Small Business Marketing—3 Keys to Success
As a business owner you’re likely to focus heavily on production, sales, customer service and making sure your colleagues and partners are productive and happy. But even turning out the world’s greatest product in the world’s most ideal workplace isn’t necessarily enough to keep your business healthy and growing. You’ve also got to market, and market effectively. In this post I’ll talk about three marketing principles and actions that are essential to any business, and that includes yours!
1. Better Visibility Means More Customers
Having a great product that’s in demand is vital. But just as important, you have to be visible to your potential customers. Achieving that visibility is one of the primary functions of marketing.
Increased visibility strengthens your brand (in fact, without visibility, you don’t have a brand, as far as the market is concerned).
And as your brand gains strength, more and more potential customers (a) recognize you, and (b) think of you as the natural choice, when it comes time to buy. So time, effort and funds invested in building positive visibility are all well spent.
By the way, there’s much more to marketing than advertising. The way your product is conceived, developed, packaged, placed for sale, and delivered are all part of the marketing process, too. So is customer service – very, very much so.
With efficient, engaged, friendly customer service, you create customer loyalty and generate word-of-mouth – the best form of advertising there is.
At Billy’s Billing, one of the ways we decided to increase our visibility was to adopt a non-traditional company name (for an accounting company, at least), and a mascot to go with it: Billy. This has definitely caught the attention of potential customers, and aroused curiosity.
Other visibility builders that have worked for us include:
- Using the principles of SEO to become increasingly visible on Google, appearing higher and higher in the search results for relevant search terms
- Using Google AdWords campaigns to determine what product benefits and features generated the most interest
- Testing different marketing channels (AdWords campaigns, newsletters, content marketing, telemarketing and others) to see which were most effective in our target markets
2. Creativity pays
Good marketing demands creativity. Creativity can be the most economical element of your marketing efforts, yet it can lead to the greatest rewards, if you’re smart about how you apply it. You can’t avoid spending money – the old maxim that it takes money to earn money is quite true – but if there’s some good creativity backing up the way you spend that money, every dollar spent can go a lot further.
Back in 2011, when we first launched Billy’s Billing in Denmark, our marketing budget was very tight. One of our most successful marketing strategies back then was to find creative ways to position ourselves as the most user-friendly accounting software on the market.
We knew this message had great appeal for our main target market, small business owners. Simplicity and user-friendliness were their big buttons. So those are the qualities we focused on, letting them know our app was designed for them, not for accountants and bookkeepers.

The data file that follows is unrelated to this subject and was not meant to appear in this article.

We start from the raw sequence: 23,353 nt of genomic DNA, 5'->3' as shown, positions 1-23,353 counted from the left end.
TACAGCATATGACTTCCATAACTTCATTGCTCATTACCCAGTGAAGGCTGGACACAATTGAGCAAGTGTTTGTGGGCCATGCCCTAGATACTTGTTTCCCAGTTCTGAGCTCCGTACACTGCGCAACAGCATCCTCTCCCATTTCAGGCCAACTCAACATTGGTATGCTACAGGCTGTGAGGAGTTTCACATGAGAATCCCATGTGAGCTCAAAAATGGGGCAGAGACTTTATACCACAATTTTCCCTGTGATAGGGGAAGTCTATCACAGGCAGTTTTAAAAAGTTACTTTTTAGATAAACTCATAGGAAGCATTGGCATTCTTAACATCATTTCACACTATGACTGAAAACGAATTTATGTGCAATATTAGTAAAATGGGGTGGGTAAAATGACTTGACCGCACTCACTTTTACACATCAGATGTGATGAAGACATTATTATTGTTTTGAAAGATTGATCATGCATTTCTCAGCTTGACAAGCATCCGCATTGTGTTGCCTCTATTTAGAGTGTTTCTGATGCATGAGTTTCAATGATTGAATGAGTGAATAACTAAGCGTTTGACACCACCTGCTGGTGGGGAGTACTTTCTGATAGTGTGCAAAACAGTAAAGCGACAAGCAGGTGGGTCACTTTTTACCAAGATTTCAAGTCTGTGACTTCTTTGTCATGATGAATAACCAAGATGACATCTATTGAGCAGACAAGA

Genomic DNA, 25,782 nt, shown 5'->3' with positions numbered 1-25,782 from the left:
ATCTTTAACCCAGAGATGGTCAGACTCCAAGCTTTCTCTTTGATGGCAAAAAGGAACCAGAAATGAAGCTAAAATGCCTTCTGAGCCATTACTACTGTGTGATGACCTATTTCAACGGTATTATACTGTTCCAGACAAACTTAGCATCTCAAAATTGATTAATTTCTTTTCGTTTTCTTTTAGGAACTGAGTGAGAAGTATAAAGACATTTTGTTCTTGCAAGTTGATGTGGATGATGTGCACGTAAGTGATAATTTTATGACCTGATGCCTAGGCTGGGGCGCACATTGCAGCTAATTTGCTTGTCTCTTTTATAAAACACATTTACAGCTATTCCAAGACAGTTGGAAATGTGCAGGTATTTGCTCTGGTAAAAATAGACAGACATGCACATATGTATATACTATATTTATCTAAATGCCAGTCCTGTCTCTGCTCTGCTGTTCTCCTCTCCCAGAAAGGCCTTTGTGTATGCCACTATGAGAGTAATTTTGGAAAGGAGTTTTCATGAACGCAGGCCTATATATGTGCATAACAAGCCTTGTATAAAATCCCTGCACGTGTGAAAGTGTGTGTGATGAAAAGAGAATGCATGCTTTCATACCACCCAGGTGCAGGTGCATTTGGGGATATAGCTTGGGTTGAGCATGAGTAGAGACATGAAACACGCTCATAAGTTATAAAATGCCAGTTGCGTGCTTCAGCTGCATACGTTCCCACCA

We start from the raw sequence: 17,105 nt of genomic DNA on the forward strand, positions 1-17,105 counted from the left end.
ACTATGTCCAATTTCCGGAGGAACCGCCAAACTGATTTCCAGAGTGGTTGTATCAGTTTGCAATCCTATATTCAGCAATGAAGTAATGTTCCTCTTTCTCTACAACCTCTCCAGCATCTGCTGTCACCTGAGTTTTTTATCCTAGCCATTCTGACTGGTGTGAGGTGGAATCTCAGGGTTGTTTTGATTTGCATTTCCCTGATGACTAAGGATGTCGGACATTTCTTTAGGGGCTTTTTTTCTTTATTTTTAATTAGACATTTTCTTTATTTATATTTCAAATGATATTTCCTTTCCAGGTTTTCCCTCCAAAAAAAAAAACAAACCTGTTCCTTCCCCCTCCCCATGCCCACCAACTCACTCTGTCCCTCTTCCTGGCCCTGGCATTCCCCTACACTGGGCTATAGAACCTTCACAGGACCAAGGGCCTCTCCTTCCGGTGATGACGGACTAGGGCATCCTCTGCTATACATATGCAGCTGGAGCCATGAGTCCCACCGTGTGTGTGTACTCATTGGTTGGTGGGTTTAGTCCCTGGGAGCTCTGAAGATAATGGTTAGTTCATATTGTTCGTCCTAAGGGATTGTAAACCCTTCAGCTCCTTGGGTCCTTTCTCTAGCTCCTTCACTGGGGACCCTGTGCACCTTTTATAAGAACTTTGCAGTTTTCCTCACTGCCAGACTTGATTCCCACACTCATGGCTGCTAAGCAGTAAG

We put a lot of work into finding creative ways to communicate the message, on as many channels as possible – but not just any channels – we targeted channels that were most likely to hit small business owners, including the social media platforms they favored.
We did a lot of group brainstorming, coming up with outside-the-box ways to look at and reach our target market differently from the way our competitors did.
3. Measure, measure, measure
Successful marketing gets even more successful when you measure your results and learn from what those measurements tell you. By analyzing your results you can discover what worked, what didn’t work, what needs to be tested further and so on.
By constant testing, measurement and analysis, you can focus in on the most effective actions. It can also spark new ideas for creative ways to exploit new channels and new actions to try. And of course when you try them, you measure, measure and measure some more.
It’s an ongoing process, it’s exciting and challenging, and it can lead you to places you never would have imagined. Profitable places.
Here are just a few things you should absolutely be measuring, continually:
- Number of new customers every month
- Sales generated through every one of your sales channels
- Results of A-B testing on your web site and in marketing campaigns (and yes, you should continually be doing A-B testing)
I realize you may not have someone doing marketing full-time – you may be wearing the marketing hat yourself, while doing everything else in the shop, too (or nearly so). It’s still well worth your while to do as many and as much of the things I’ve described as possible. And as soon as you possibly can, get someone to take on the marketing hat, or at least help you out by wearing big chunks of it. It will pay off.
Good luck, and good business!
This article was written by Toke Kruse and published on Billy’s Blog
Toke Kruse is the CEO and founder of Billy’s Billing, provider of accounting software in plain English – designed expressly for small businesses. He writes books and blogs about startups, entrepreneurship, business, accounting, and presentations.